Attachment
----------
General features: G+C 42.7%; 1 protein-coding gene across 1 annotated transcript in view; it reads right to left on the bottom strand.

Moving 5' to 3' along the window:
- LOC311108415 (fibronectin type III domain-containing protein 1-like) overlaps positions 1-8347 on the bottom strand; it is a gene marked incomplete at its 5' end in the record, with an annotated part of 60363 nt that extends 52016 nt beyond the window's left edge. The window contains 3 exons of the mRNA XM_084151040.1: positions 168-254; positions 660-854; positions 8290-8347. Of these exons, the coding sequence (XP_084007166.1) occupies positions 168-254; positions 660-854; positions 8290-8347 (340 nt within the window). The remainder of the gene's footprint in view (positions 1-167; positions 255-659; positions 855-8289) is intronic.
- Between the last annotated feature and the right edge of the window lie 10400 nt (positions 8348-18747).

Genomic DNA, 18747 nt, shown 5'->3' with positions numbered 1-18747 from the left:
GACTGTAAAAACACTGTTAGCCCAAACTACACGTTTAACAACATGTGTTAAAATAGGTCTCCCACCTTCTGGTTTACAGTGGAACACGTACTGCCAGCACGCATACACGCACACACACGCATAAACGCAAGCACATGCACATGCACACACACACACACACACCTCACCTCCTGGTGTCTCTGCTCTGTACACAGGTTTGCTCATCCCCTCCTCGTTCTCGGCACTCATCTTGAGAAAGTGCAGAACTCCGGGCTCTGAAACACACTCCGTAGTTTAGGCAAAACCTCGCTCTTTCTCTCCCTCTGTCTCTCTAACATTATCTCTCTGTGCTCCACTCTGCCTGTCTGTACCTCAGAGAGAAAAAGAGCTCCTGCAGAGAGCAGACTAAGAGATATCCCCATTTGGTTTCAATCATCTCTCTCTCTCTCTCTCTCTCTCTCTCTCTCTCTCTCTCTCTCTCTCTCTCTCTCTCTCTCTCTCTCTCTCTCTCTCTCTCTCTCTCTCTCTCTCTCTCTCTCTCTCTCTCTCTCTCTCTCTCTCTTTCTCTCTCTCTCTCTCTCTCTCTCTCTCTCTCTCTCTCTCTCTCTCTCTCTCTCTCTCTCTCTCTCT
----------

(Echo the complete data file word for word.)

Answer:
General features: G+C 42.7%; 1 protein-coding gene across 1 annotated transcript in view; it reads right to left on the bottom strand.

Moving 5' to 3' along the window:
- LOC311108415 (fibronectin type III domain-containing protein 1-like) overlaps positions 1-8347 on the bottom strand; it is a gene marked incomplete at its 5' end in the record, with an annotated part of 60363 nt that extends 52016 nt beyond the window's left edge. The window contains 3 exons of the mRNA XM_084151040.1: positions 168-254; positions 660-854; positions 8290-8347. Of these exons, the coding sequence (XP_084007166.1) occupies positions 168-254; positions 660-854; positions 8290-8347 (340 nt within the window). The remainder of the gene's footprint in view (positions 1-167; positions 255-659; positions 855-8289) is intronic.
- Between the last annotated feature and the right edge of the window lie 10400 nt (positions 8348-18747).

Genomic DNA, 18747 nt, shown 5'->3' with positions numbered 1-18747 from the left:
GACTGTAAAAACACTGTTAGCCCAAACTACACGTTTAACAACATGTGTTAAAATAGGTCTCCCACCTTCTGGTTTACAGTGGAACACGTACTGCCAGCACGCATACACGCACACACACGCATAAACGCAAGCACATGCACATGCACACACACACACACACACCTCACCTCCTGGTGTCTCTGCTCTGTACACAGGTTTGCTCATCCCCTCCTCGTTCTCGGCACTCATCTTGAGAAAGTGCAGAACTCCGGGCTCTGAAACACACTCCGTAGTTTAGGCAAAACCTCGCTCTTTCTCTCCCTCTGTCTCTCTAACATTATCTCTCTGTGCTCCACTCTGCCTGTCTGTACCTCAGAGAGAAAAAGAGCTCCTGCAGAGAGCAGACTAAGAGATATCCCCATTTGGTTTCAATCATCTCTCTCTCTCTCTCTCTCTCTCTCTCTCTCTCTCTCTCTCTCTCTCTCTCTCTCTCTCTCTCTCTCTCTCTCTCTCTCTCTCTCTCTCTCTCTCTCTCTCTCTCTCTCTCTCTCTCTCTCTCTCTTTCTCTCTCTCTCTCTCTCTCTCTCTCTCTCTCTCTCTCTCTCTCTCTCTCTCTCTCTCTCTCTCTCT